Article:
Last thought. There are some very good, quality foods out there now, which is good, but they can be easy to overfeed. When I get new fish, I usually watch that they come around and at least get a few pellets. I know that if they're doing that, they'll be ok. I know the food I use is that good. Eventually they get bolder and get more. The flipside is that you can easily overfeed. They don't need a lot of food. They don't need to gorge themselves. At least not in my experience. They can only use so much. The rest will be either excreted as waste or build up as fat.

HTH
 

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See, different opinions :)

prov356 said:
Don't soak the food. It shouldn't be necessary and can reduce the nutritional value.
Tim (and DJ), I don't see how soaking the food would reduce nutritional value. I'm not talking about letting it sit for an hour, I'm saying a minute or so. Perhaps I should have specified. I understand that a bit of the food kind of shreds off some, but that has nothing to do with the chemical and/or biological makeup of the pellet food, just the quantity. Besides, I've noticed that (even with the small pellets) if I were to put say, 2 or 3 pellets of food in per fish, it takes them that long to eat it, so the last ones to get eaten have been "soaking" anyhow, probably for longer than a minute.

You guys have more experience in this, so I'll acknowledge that, but unless you have a source for this claim, I don't think it holds water... (pun intended?) :)
 

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You guys have more experience in this, so I'll acknowledge that, but unless you have a source for this claim, I don't think it holds water... (pun intended?)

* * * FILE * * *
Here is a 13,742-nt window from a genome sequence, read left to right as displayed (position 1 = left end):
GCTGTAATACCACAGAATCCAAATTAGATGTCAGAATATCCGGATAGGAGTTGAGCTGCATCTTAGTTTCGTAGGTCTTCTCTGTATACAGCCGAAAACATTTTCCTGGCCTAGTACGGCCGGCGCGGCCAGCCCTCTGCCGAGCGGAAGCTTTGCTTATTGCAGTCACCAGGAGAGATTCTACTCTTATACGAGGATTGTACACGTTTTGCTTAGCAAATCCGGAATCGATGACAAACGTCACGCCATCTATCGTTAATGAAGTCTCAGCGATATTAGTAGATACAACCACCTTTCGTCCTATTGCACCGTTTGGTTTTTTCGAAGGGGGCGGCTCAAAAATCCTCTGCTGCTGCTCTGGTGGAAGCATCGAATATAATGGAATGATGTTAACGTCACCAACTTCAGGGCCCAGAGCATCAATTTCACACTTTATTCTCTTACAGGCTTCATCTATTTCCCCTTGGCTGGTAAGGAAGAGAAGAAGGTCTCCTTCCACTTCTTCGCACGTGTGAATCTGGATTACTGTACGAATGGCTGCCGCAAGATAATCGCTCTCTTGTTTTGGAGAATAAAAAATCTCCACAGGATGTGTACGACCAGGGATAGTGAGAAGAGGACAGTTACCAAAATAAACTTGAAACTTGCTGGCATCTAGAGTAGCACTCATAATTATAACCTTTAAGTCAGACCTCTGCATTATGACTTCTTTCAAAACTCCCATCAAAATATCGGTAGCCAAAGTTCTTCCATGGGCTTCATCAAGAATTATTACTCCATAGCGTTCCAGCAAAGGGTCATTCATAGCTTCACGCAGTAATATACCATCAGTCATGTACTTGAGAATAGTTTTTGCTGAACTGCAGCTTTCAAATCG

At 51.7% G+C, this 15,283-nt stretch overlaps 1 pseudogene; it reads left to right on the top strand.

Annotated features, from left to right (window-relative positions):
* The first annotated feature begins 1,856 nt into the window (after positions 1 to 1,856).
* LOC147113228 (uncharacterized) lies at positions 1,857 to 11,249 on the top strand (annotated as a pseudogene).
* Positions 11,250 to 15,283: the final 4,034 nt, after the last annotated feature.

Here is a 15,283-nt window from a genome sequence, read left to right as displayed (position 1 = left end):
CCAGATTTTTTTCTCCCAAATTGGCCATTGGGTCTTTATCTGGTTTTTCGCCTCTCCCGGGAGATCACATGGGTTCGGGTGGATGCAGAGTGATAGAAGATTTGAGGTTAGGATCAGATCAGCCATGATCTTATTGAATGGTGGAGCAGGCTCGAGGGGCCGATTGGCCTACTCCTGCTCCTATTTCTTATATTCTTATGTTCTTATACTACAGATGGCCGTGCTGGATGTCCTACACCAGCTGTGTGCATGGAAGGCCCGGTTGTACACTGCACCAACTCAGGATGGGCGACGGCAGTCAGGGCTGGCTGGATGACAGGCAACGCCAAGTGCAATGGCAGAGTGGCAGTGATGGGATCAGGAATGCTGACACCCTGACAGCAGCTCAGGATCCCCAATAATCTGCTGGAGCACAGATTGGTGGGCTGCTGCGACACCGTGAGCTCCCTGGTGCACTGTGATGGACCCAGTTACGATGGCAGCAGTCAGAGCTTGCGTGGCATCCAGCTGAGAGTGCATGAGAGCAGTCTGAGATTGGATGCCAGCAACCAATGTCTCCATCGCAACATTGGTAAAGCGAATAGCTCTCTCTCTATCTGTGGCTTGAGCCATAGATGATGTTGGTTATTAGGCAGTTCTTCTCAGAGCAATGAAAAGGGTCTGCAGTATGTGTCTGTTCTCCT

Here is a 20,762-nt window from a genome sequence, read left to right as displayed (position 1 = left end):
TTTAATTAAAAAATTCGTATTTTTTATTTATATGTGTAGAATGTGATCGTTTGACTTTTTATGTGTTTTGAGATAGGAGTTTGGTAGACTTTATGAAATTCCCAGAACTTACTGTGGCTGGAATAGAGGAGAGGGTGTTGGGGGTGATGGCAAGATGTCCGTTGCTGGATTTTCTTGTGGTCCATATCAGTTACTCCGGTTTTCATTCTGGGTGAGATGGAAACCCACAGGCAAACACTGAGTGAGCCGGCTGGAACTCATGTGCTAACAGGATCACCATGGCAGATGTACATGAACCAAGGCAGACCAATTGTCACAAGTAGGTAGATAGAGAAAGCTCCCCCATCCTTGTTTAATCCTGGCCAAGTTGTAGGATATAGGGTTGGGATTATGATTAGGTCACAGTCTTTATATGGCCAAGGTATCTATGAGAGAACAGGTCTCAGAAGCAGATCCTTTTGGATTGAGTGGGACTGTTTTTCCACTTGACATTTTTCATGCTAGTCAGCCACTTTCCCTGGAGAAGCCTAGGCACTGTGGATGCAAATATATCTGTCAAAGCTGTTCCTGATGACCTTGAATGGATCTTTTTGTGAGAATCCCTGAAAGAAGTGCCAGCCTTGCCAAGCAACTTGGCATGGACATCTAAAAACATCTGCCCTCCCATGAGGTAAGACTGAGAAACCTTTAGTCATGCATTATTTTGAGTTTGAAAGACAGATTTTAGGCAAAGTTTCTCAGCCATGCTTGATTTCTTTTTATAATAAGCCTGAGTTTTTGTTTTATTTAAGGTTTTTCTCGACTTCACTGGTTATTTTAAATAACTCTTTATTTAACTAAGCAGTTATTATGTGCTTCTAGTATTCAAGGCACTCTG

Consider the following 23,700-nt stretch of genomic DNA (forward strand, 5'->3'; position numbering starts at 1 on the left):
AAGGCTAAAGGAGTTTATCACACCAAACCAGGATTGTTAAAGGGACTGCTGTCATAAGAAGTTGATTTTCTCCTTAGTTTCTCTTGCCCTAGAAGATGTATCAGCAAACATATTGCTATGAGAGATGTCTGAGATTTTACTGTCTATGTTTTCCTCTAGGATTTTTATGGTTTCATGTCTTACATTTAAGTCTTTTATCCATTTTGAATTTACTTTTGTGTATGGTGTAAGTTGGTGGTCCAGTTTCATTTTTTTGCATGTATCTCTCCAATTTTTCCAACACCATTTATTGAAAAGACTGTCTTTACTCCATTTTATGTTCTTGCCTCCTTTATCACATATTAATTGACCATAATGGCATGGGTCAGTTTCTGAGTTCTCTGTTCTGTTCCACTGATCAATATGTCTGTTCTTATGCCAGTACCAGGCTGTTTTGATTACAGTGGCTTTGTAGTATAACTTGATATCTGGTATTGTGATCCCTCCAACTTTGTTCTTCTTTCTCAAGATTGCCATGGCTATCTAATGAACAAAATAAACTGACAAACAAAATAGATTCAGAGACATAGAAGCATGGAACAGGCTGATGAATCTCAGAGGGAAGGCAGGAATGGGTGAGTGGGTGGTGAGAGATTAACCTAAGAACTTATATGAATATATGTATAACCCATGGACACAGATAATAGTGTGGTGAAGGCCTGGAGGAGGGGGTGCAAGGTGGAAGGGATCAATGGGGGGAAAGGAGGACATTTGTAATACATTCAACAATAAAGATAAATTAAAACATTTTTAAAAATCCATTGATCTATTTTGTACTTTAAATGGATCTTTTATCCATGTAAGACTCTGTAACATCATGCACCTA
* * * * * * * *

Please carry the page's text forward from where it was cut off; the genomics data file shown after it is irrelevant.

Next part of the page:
From the New Life Spectrum web site.

Basic Fish Nutrition By Pablo Tepoot

Another common mistake by some hobbyists is to pre-soak their pellets, in the misguided belief that this will aid in digestion and prevent swelling of the pellets inside the fishes gut. This is nothing more than an urban myth created by those that simply do not understand the amount of enzymes and gastric acids that are released by most fish when they consume food. Those hard pellets turn into soft mush in a very short period of time! If a pellet food causes gastrointestinal issues in a fish, it will usually be due to the use of poorly digestible ingredients, such as excessive amounts of grains and grain by-products, not from the food swelling up inside the fish's stomach. Most importantly, when you pre-soak pellet food, you are allowing nutrients and water soluble vitamins and minerals to leach out into the water.

That's about as good of a source and as expert of an opinion as it gets. :wink:

I'm not talking about letting it sit for an hour, I'm saying a minute or so.
But, you didn't say that. You said 'soak'. Easily misunderstood to mean for a long time. And as you see from the above, not needed, and not a good idea even for a minute. I wet them enough so they sink and then dump. So, we're talking seconds. The second the food hits the water, the clock is ticking.

And my experience and comments are with and about NLS. But, I don't see that other pellet foods would be any different.
 

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Thanks Tim! You the man! I won't be soaking any longer.

I love this forum. :thumb:
 

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natedgg said:
See, different opinions :)

prov356 said:
You guys have more experience in this, so I'll acknowledge that, but unless you have a source for this claim, I don't think it holds water... (pun intended?) :)
Most of the good foods like NLS and Hikari have a specific moisture make-up its meant to be eaten in a certain ammount of time otherwise nutrients that are water soluble will dilute into the tank... yes the latter of the food eaten once dropped in the tank will have a lower nutritional value as per the first pellets eaten but imagine if you soaked it first. It would have even less. plus there is no evidence that soaking the food helps them eat it any easier. We don't need to soak our solids before ingesting them because we have saliva which is the first part of our digestion process. Fish have a similar method but I'd have to reference my biology text books.

only thing you want to watch is if you see food particles coming out of their gills when they eat, then the pellets you are feeding are probably too big for the fish, or its old (check the label)